61
   

If Jesus died to forgive us, then why is there a Hell?

 
 
Tuna
 
  0  
Reply Mon 28 Dec, 2015 10:56 am
@Leadfoot,
Quote:
I don't see any thing supporting the Trinity concept in the bible though.

Anti-trinitarians have the gospel of John to deal with. From beginning to end, that account is clearly communicating that Jesus was divine. Are you a non-denominational Christian?

Quote:
If I accept as hypothesis that God had a hand in generating and preserving the bible then I would feel no need to explain things not included in it. I'm sure Trinitarians could come up with some explaination for that quote (tortured as it would have to be) but it would have to pass my biased demand that it be coherent, logical and reasonable.

The synoptic gospels are Matthew, Mark, and Luke. Jesus' question about being forsaken by God is in Mark, the oldest of the four official gospels.

Quote:
It's just that they valued the life to come promissed by God over the temporary one here, as evidenced by their willingness to sacrifice it.

The practice of sacrifice appears to have preceded any belief among Hebrews in an afterlife or a "world to come."

I'm hip to seeing psychological significance in ancient religions. Christianity is an element of a large pool of religious views spanning at least 4000 years. If you want to know something like: "Why was bread and wine served at the Last Supper?", I wouldn't rely on reason alone. You need to know the background of that particular meal. So I tend to go with religion scholarship over my own intuitions.

But I am curious about post-modern Christianity, which locates the reality of religious symbols in the significance they have to contemporary individuals. Would you put yourself in that class?
Leadfoot
 
  1  
Reply Mon 28 Dec, 2015 11:44 am
@Tuna,

Quote:
Anti-trinitarians have the gospel of John to deal with. From beginning to end, that account is clearly communicating that Jesus was divine. Are you a non-denominational Christian?
I've never understood the claim by Trinitarians that to deny the Trinity is to deny the divinity of Jesus. Being the only begotten Son of God, given equal power and seated at the right hand of God - I mean if that does not make one 'divine', what would?
I am not a formal scholar of ancient texts so maybe I don't know the formal definition of 'divine'. Is it synonomous with being God?

I don't belong to any denominational church if that's what you mean. I do believe the son of God came to earth to dwell among man for a time.

Quote:
The synoptic gospels are Matthew, Mark, and Luke. Jesus' question about being forsaken by God is in Mark, the oldest of the four official gospels.
Ooopps, my bad. I read that as the 'Gnostic' gospels, which I am aware of but not very knowledgable about.

Quote:
The practice of sacrifice appears to have preceded any belief among Hebrews in an afterlife or a "world to come."
That may be true and the practice continues today. But I see that as separate to what God called on believers to do in the Old Testament. The question prompts me to look at it closer though.

Quote:
I'm hip to seeing psychological significance in ancient religions. Christianity is an element of a large pool of religious views spanning at least 4000 years. If you want to know something like: "Why was bread and wine served at the Last Supper?", I wouldn't rely on reason alone. You need to know the background of that particular meal. So I tend to go with religion scholarship over my own intuitions.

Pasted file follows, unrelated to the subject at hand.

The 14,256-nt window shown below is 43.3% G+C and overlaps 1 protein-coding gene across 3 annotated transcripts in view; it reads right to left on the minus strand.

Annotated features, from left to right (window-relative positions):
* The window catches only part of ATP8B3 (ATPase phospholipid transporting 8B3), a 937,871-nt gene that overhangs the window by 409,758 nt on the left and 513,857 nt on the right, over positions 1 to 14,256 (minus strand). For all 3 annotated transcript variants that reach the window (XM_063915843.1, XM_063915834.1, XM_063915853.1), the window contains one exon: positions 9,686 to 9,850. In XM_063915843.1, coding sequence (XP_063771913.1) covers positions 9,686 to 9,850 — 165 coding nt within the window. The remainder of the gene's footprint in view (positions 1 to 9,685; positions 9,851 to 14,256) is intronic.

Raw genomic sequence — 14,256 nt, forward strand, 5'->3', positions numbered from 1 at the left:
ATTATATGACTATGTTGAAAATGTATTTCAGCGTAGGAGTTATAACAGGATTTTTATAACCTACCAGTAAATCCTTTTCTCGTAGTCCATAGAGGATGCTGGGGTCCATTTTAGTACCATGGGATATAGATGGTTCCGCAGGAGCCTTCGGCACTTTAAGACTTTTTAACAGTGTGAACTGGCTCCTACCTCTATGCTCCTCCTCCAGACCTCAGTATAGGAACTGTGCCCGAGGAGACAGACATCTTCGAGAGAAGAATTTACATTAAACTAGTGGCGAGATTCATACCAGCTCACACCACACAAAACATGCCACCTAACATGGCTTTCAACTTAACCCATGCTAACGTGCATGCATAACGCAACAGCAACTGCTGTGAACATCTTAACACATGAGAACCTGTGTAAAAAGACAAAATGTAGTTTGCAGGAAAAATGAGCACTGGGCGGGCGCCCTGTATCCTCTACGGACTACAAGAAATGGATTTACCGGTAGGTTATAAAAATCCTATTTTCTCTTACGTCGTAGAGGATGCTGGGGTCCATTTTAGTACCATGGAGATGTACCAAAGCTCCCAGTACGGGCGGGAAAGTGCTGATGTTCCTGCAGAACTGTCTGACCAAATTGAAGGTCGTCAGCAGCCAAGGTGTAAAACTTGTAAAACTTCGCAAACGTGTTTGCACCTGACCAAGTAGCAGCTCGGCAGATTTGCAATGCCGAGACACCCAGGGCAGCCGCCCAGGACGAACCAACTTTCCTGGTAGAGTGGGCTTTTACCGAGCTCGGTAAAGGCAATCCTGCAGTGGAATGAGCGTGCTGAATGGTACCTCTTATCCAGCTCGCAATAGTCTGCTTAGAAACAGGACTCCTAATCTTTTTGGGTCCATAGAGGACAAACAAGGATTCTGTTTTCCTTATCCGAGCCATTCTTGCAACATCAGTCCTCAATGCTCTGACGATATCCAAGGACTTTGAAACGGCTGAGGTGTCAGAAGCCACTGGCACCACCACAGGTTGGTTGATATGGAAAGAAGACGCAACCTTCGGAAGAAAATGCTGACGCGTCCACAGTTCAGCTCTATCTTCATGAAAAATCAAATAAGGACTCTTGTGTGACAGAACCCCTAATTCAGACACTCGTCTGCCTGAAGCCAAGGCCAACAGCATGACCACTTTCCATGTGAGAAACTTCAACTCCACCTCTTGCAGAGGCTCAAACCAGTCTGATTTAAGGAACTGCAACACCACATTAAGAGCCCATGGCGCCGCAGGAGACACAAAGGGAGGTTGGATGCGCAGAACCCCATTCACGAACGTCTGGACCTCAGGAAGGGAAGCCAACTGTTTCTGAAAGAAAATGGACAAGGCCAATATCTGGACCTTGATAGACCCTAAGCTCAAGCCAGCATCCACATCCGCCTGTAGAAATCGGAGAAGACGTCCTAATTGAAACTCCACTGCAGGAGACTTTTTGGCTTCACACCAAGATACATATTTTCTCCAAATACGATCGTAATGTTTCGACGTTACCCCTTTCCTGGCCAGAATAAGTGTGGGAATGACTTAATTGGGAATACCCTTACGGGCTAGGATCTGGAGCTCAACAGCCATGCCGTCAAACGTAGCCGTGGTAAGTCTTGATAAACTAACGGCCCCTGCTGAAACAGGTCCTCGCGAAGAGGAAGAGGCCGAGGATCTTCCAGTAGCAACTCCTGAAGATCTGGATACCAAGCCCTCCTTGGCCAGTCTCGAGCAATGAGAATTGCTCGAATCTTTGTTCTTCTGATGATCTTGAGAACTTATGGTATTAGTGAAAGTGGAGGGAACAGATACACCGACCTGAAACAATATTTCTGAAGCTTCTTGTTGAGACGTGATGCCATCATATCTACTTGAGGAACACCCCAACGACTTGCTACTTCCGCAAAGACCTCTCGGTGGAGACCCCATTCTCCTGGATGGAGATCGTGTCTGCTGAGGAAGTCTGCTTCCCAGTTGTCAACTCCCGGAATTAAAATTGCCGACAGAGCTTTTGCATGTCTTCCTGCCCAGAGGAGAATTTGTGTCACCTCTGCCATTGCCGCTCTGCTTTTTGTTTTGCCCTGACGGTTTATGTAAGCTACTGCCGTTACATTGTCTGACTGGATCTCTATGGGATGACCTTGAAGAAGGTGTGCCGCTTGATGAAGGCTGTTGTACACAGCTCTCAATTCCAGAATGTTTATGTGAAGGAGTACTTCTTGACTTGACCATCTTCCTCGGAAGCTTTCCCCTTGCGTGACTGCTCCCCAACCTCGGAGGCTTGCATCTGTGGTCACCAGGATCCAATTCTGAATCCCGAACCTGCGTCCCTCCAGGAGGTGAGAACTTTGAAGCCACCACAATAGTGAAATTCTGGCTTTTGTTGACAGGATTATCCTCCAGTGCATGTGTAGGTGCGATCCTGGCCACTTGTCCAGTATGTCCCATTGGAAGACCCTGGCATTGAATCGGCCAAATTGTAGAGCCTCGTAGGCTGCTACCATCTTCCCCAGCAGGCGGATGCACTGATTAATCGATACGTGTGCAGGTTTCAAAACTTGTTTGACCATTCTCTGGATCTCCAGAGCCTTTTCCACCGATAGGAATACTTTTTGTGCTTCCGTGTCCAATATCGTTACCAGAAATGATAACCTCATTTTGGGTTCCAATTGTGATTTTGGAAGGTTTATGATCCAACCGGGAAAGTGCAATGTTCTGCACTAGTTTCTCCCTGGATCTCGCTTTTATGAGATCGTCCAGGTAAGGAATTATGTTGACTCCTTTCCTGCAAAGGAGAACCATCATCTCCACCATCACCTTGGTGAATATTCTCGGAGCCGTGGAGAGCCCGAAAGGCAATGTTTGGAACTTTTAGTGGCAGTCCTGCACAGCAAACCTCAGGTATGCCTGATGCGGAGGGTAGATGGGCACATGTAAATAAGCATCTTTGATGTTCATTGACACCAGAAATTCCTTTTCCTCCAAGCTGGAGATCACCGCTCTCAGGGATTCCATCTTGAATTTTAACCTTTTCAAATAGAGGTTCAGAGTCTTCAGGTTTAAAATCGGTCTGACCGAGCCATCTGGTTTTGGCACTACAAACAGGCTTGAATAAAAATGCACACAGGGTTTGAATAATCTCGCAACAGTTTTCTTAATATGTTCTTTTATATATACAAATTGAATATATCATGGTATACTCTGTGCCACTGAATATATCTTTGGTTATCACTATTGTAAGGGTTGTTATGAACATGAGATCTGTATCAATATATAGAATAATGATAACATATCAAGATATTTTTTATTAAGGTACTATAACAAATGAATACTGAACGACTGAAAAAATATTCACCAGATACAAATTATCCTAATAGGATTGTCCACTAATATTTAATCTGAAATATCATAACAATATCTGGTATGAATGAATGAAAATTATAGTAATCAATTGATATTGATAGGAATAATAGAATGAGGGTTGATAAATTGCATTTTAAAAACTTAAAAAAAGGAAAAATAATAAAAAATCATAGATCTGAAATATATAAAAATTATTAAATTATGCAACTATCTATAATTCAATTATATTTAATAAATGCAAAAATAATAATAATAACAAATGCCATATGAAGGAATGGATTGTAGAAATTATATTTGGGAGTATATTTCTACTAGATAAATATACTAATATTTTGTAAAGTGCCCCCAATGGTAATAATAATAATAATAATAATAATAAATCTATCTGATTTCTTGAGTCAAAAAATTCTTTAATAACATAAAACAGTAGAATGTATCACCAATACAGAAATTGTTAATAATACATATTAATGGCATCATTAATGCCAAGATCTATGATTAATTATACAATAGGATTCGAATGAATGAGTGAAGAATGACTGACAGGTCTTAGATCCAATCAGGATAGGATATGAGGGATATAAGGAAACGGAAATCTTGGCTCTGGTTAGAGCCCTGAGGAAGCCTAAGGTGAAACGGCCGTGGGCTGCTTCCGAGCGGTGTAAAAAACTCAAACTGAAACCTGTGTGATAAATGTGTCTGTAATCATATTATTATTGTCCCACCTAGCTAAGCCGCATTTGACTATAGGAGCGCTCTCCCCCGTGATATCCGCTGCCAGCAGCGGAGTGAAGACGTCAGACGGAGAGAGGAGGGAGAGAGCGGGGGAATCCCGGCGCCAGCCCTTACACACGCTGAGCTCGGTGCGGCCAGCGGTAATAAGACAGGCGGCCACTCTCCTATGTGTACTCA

But I am curious about post-modern Christianity, which locates the reality of religious symbols in the significance they have to contemporary individuals. Would you put yourself in that class?

Oh no, reason alone is not enough. And I have benefited often from the knowledge of scholars, But ultimately everyone must make their own call on these things. If the scholar's interpretation passes the test of reason I'm likely to accept it but I never hesitate to toss it out if it doesn't.

Yes, symbology, metaphor and even revelation have a place in my current understanding.
Tuna
 
  1  
Reply Mon 28 Dec, 2015 12:07 pm
@Leadfoot,
Leadfoot wrote:

I've never understood the claim by Trinitarians that to deny the Trinity is to deny the divinity of Jesus. Being the only begotten Son of God, given equal power and seated at the right hand of God - I mean if that does not make one 'divine', what would?
I am not a formal scholar of ancient texts so maybe I don't know the formal definition of 'divine'. Is it synonomous with being God?

Angels are sometimes called "divine." The root of divine comes from poly-theistic Indo-Europeans. I'm not a religion scholar either. I just happen to know that. Smile

Quote:

Yes, symbology, metaphor and even revelation have a place in my current understanding.

Cool.
0 Replies
 
neologist
 
  3  
Reply Mon 28 Dec, 2015 01:08 pm
@Tuna,
Tuna wrote:
. . . Anti-trinitarians have the gospel of John to deal with. From beginning to end, that account is clearly communicating that Jesus was divine. Are you a non-denominational Christian?. . .
Jesus was divine, but not God.
Just a smidgen of John's gospel, ch 17: 3-5
Quote:
3 And this is eternal life, that they may know You, the only true God, and Jesus Christ whom You have sent. 4 I have glorified You on the earth. I have finished the work which You have given Me to do. 5 And now, O Father, glorify Me together with Yourself, with the glory which I had with You before the world was.
Clearly two individuals.
Tuna
 
  0  
Reply Mon 28 Dec, 2015 01:14 pm